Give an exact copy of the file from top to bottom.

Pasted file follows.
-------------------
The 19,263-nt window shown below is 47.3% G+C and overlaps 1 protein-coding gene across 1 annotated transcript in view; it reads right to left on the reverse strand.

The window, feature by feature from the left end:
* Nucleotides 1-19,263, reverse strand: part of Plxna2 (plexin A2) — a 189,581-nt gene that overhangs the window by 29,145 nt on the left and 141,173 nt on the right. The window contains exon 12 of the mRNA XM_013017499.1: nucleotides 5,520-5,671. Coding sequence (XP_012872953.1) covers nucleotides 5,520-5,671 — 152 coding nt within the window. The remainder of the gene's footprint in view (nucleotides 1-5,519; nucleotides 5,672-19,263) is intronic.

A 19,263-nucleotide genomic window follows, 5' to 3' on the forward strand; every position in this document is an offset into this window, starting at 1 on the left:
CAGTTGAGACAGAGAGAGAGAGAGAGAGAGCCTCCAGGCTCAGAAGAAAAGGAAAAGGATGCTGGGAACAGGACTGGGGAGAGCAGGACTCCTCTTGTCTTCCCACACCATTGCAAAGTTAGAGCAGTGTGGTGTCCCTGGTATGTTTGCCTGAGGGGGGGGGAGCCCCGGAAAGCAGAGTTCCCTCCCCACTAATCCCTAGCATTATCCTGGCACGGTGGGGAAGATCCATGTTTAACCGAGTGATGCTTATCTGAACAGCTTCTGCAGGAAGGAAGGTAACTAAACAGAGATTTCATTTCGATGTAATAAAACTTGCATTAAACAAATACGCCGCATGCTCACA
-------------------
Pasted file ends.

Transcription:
The 19,263-nt window shown below is 47.3% G+C and overlaps 1 protein-coding gene across 1 annotated transcript in view; it reads right to left on the reverse strand.

The window, feature by feature from the left end:
* Nucleotides 1-19,263, reverse strand: part of Plxna2 (plexin A2) — a 189,581-nt gene that overhangs the window by 29,145 nt on the left and 141,173 nt on the right. The window contains exon 12 of the mRNA XM_013017499.1: nucleotides 5,520-5,671. Coding sequence (XP_012872953.1) covers nucleotides 5,520-5,671 — 152 coding nt within the window. The remainder of the gene's footprint in view (nucleotides 1-5,519; nucleotides 5,672-19,263) is intronic.

A 19,263-nucleotide genomic window follows, 5' to 3' on the forward strand; every position in this document is an offset into this window, starting at 1 on the left:
CAGTTGAGACAGAGAGAGAGAGAGAGAGAGCCTCCAGGCTCAGAAGAAAAGGAAAAGGATGCTGGGAACAGGACTGGGGAGAGCAGGACTCCTCTTGTCTTCCCACACCATTGCAAAGTTAGAGCAGTGTGGTGTCCCTGGTATGTTTGCCTGAGGGGGGGGGAGCCCCGGAAAGCAGAGTTCCCTCCCCACTAATCCCTAGCATTATCCTGGCACGGTGGGGAAGATCCATGTTTAACCGAGTGATGCTTATCTGAACAGCTTCTGCAGGAAGGAAGGTAACTAAACAGAGATTTCATTTCGATGTAATAAAACTTGCATTAAACAAATACGCCGCATGCTCACA